Toray Admits Falsifying Quality Data on Carbon Fiber
Carbon fiber supplier Toray Industries Inc. is the latest Japanese company to admit it has been falsifying data about the quality of its products, the Financial Times reports.
Toray makes carbon fibers that are used by carmakers in such applications as structural components, drive shafts, pressure containers and battery electrodes. The company says the doctored data came from Toray Hybrid Cord Inc., a unit that makes other materials for tires and assorted automotive components.
The chemical giant says it discovered the data tampering, which occurred between 2008 and 2016 and involved products sold to more than a dozen companies, more than a year ago. It decided not to mention the problem publicly because an internal investigation found no safety issues, and the company implemented measures to end the cheating.
But President Akihiro Nikkaku told reporters earlier today that Toray changed its mind about going public after a whistleblower reported similar cases of falsified quality reports elsewhere at Toray.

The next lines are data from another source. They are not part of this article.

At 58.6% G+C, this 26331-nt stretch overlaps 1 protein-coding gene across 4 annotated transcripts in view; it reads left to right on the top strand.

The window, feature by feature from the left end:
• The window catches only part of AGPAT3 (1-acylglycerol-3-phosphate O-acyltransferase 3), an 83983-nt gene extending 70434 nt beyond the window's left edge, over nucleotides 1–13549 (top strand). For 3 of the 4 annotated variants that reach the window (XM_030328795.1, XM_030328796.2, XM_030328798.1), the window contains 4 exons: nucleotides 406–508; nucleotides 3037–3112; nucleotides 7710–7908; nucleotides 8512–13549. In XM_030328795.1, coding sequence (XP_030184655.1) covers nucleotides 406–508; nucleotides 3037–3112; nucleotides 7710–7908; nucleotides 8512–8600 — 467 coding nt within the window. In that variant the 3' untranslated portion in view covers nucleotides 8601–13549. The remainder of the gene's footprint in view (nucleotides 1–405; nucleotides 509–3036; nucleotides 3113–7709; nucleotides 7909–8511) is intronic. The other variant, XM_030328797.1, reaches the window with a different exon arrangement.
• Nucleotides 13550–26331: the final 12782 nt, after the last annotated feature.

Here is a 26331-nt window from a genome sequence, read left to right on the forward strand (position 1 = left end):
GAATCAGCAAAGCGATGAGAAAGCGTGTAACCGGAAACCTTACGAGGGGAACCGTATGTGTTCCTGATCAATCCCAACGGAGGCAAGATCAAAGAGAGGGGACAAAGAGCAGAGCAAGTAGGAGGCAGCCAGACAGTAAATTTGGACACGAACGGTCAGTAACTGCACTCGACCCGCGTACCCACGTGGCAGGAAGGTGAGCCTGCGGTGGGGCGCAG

The company joins an expanding Japanese industrial scandal that also involves data manipulation at Kobe Steel, Nissan, Subaru and Mitsubishi Materials. FT says Toray’s admission is especially damaging because its former president and chairman heads Keidanren, one of Japan’s most powerful business lobbying groups.
The engineers at Zenos Cars have combined recycled carbon fiber, drinking straws and aluminum to create a chassis for a low-volume sports car.
Sandy Munro and his team of engineers and costing analysts at Munro & Associates were contacted by UBS Research—an arm of the giant banking and investment firm—and asked whether it was possible to do a teardown and cost assessment of the Chevrolet Bolt EV.
How carbon fiber is utilized is as different as the vehicles on which it is used. From full carbon tubs to partial panels to welded steel tube sandwich structures, the only limitation is imagination.